Getting older is inevitable, and aging is often accompanied by changes in vision. As people get older, many struggle with cataracts. Words in books may become blurred, it may be difficult to focus on a computer screen, and oncoming car headlights may become more bothersome. This is because the clear lens in our eyes can become cloudy (referred to as a cataract) and blur our vision as we age. Seniors with cataracts are more likely to suffer from trips, falls, and even motor vehicle accidents. If not treated properly, cataracts can be blinding. In fact, cataracts are one of the leading causes of blindness worldwide1, impacting more than 35 million people across the globe2.
My mom, Susan (73), was one of them. She found that not only was it difficult to read her computer or her phone, but objects in the distance appeared fuzzy and indistinct. Like many, she first tried to fix it by wearing bifocal glasses; but as an ophthalmologist, I knew this wouldn’t fix the root of the problem. In fact, bifocal, trifocal, and progressive glasses can actually increase the risk of trips and falls by impairing both depth perception and edge-contrast sensitivity (the ability to distinguish subtle differences in shading) when looking down to walk. This can cause a person to misjudge their foot placement or fail to negotiate steps or raised surfaces well.3,4,5
Falling related to bifocal glasses is a significant danger to seniors—and something I worried about for my mother. In fact, falls are the leading cause of injury for older people6, and they lead to more deaths in seniors than diabetes7. Needless to say, quality of vision is also vital for safe driving, among many other necessary day-to-day activities.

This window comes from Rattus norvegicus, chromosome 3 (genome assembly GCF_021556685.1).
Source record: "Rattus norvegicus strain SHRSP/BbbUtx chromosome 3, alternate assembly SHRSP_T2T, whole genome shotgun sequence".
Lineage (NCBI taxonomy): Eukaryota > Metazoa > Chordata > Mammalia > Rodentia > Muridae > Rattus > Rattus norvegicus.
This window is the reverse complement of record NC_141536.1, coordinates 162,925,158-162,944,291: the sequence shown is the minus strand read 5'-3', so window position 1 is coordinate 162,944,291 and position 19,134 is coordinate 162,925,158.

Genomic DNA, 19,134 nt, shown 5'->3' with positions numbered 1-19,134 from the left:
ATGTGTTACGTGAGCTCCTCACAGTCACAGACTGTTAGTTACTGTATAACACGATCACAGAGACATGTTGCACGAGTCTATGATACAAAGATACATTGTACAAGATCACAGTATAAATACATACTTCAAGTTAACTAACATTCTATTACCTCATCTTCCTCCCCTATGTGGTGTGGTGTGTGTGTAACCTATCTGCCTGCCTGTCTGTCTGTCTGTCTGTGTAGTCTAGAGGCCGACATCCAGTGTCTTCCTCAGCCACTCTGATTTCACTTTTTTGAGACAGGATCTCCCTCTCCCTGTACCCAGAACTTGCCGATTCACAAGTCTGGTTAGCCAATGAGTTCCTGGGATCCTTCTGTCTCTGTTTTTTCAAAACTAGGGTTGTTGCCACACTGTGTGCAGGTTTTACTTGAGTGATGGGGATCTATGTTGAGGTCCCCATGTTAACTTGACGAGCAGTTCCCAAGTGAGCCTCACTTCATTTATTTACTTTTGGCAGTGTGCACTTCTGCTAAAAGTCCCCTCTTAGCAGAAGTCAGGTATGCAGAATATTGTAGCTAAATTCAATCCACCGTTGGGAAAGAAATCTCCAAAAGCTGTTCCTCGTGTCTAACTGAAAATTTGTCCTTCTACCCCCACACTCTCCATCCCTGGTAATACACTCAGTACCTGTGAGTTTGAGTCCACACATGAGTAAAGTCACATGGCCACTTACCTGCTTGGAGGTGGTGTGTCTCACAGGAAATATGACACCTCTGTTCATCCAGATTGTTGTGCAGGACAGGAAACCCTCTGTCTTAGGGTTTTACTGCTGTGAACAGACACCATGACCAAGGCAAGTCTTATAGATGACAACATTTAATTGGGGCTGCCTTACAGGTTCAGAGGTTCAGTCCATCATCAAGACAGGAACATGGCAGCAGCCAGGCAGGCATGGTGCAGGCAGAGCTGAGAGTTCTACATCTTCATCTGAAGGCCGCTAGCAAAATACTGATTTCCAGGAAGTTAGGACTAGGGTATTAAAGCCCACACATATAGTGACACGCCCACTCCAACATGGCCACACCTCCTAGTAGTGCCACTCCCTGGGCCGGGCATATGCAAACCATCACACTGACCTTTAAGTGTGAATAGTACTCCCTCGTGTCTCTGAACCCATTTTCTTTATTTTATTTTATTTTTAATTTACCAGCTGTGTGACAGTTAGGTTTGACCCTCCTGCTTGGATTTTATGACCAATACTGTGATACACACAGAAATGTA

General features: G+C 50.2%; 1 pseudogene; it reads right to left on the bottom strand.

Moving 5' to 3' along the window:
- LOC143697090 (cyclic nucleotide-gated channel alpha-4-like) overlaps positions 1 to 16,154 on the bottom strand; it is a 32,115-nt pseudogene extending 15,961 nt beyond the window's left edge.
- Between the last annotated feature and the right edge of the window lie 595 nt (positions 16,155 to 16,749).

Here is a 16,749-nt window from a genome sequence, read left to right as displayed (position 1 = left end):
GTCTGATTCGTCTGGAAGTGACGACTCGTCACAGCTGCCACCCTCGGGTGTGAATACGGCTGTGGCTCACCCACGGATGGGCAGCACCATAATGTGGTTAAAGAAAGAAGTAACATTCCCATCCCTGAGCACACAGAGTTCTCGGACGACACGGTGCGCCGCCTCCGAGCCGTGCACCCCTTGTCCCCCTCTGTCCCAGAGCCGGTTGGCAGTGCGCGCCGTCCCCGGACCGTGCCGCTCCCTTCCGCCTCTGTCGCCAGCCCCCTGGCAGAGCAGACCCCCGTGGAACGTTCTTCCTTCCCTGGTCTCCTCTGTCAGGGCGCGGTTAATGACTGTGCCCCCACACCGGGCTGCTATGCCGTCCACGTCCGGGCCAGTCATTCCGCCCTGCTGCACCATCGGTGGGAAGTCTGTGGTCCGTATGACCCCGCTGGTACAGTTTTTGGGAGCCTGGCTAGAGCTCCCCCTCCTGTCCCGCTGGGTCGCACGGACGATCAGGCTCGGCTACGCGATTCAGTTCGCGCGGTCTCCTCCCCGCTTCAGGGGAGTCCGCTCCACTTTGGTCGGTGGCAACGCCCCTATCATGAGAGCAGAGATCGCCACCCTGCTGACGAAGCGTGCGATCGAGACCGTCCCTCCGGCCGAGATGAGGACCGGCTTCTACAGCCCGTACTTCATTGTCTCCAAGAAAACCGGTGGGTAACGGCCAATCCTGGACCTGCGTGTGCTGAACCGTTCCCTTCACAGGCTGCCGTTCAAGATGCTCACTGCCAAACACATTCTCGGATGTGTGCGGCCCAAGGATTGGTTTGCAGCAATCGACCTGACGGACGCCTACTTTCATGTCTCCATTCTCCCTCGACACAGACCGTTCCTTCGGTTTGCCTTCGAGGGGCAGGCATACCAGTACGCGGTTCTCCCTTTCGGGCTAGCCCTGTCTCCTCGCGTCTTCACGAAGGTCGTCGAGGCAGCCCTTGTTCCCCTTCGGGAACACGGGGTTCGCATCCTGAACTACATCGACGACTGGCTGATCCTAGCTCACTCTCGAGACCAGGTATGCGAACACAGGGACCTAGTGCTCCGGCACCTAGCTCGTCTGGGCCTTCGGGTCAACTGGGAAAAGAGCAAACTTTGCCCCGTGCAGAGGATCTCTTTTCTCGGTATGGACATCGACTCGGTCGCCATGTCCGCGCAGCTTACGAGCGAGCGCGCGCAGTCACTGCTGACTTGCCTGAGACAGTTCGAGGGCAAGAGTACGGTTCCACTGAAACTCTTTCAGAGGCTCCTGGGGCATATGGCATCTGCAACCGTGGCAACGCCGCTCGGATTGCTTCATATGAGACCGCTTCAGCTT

Cataract Surgery Has Evolved
For these reasons, I encouraged my mom to consider cataract surgery. During this outpatient procedure, an ophthalmologist (eye surgeon) removes the cloudy lens and replaces it with a clear artificial intraocular lens (IOL), which helps patients see more clearly and with greater contrast. This procedure is quite routine and is one of the most commonly performed surgeries in the United States. 8
We’ve seen big advances in cataract surgery in recent years, particularly in the IOLs available. Today, we can use the procedure to correct not only the cataract, but also presbyopia (losing the ability to see at near ranges) and astigmatism (an oblong eye shape that distorts images). Following cataract surgery, many patients achieve 20/20 vision without glasses, even after needing glasses or contacts for most of their lives.
Ultimately, my mom decided to undergo cataract surgery, and it was my honor to perform the procedure myself. She and I felt confident this route would not only be best for her overall health but that it would also improve her quality of life. During surgery, I elected to insert the TECNIS Symfony® IOL (Johnson & Johnson Vision)* which has been available for about two years. This is the first in a new class of advanced lenses called extended depth-of-focus IOLs, which offer a seamless, continuous range of quality vision. In my professional assessment, this was the right choice for her, but every person considering surgery needs to speak with their physician to determine what is best for them.
Protect and Monitor Your Vision